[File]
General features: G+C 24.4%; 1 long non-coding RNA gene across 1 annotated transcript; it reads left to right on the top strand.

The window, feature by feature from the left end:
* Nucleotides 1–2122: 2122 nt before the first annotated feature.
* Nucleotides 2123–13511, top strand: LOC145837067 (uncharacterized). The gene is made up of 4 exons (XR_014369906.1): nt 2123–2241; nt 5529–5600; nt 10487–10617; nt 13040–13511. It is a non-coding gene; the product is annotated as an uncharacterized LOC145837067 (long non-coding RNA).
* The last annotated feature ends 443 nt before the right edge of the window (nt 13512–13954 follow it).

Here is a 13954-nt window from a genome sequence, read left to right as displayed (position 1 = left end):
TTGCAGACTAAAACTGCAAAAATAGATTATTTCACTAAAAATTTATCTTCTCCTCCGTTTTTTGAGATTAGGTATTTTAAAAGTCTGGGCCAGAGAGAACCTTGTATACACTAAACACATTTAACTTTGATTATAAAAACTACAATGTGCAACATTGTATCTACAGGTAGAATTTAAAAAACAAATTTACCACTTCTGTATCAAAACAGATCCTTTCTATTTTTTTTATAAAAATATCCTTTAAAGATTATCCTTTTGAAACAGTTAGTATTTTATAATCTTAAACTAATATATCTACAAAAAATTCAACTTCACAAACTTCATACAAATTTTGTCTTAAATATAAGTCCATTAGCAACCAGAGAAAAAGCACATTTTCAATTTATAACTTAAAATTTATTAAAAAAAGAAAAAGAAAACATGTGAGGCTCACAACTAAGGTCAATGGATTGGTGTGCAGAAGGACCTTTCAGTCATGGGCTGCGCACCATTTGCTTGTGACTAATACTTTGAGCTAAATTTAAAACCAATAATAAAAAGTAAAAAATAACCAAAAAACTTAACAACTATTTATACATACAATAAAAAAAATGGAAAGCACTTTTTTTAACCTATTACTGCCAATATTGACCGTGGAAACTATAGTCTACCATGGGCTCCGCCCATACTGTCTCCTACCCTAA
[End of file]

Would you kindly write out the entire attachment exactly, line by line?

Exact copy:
General features: G+C 24.4%; 1 long non-coding RNA gene across 1 annotated transcript; it reads left to right on the top strand.

The window, feature by feature from the left end:
* Nucleotides 1–2122: 2122 nt before the first annotated feature.
* Nucleotides 2123–13511, top strand: LOC145837067 (uncharacterized). The gene is made up of 4 exons (XR_014369906.1): nt 2123–2241; nt 5529–5600; nt 10487–10617; nt 13040–13511. It is a non-coding gene; the product is annotated as an uncharacterized LOC145837067 (long non-coding RNA).
* The last annotated feature ends 443 nt before the right edge of the window (nt 13512–13954 follow it).

Here is a 13954-nt window from a genome sequence, read left to right as displayed (position 1 = left end):
TTGCAGACTAAAACTGCAAAAATAGATTATTTCACTAAAAATTTATCTTCTCCTCCGTTTTTTGAGATTAGGTATTTTAAAAGTCTGGGCCAGAGAGAACCTTGTATACACTAAACACATTTAACTTTGATTATAAAAACTACAATGTGCAACATTGTATCTACAGGTAGAATTTAAAAAACAAATTTACCACTTCTGTATCAAAACAGATCCTTTCTATTTTTTTTATAAAAATATCCTTTAAAGATTATCCTTTTGAAACAGTTAGTATTTTATAATCTTAAACTAATATATCTACAAAAAATTCAACTTCACAAACTTCATACAAATTTTGTCTTAAATATAAGTCCATTAGCAACCAGAGAAAAAGCACATTTTCAATTTATAACTTAAAATTTATTAAAAAAAGAAAAAGAAAACATGTGAGGCTCACAACTAAGGTCAATGGATTGGTGTGCAGAAGGACCTTTCAGTCATGGGCTGCGCACCATTTGCTTGTGACTAATACTTTGAGCTAAATTTAAAACCAATAATAAAAAGTAAAAAATAACCAAAAAACTTAACAACTATTTATACATACAATAAAAAAAATGGAAAGCACTTTTTTTAACCTATTACTGCCAATATTGACCGTGGAAACTATAGTCTACCATGGGCTCCGCCCATACTGTCTCCTACCCTAA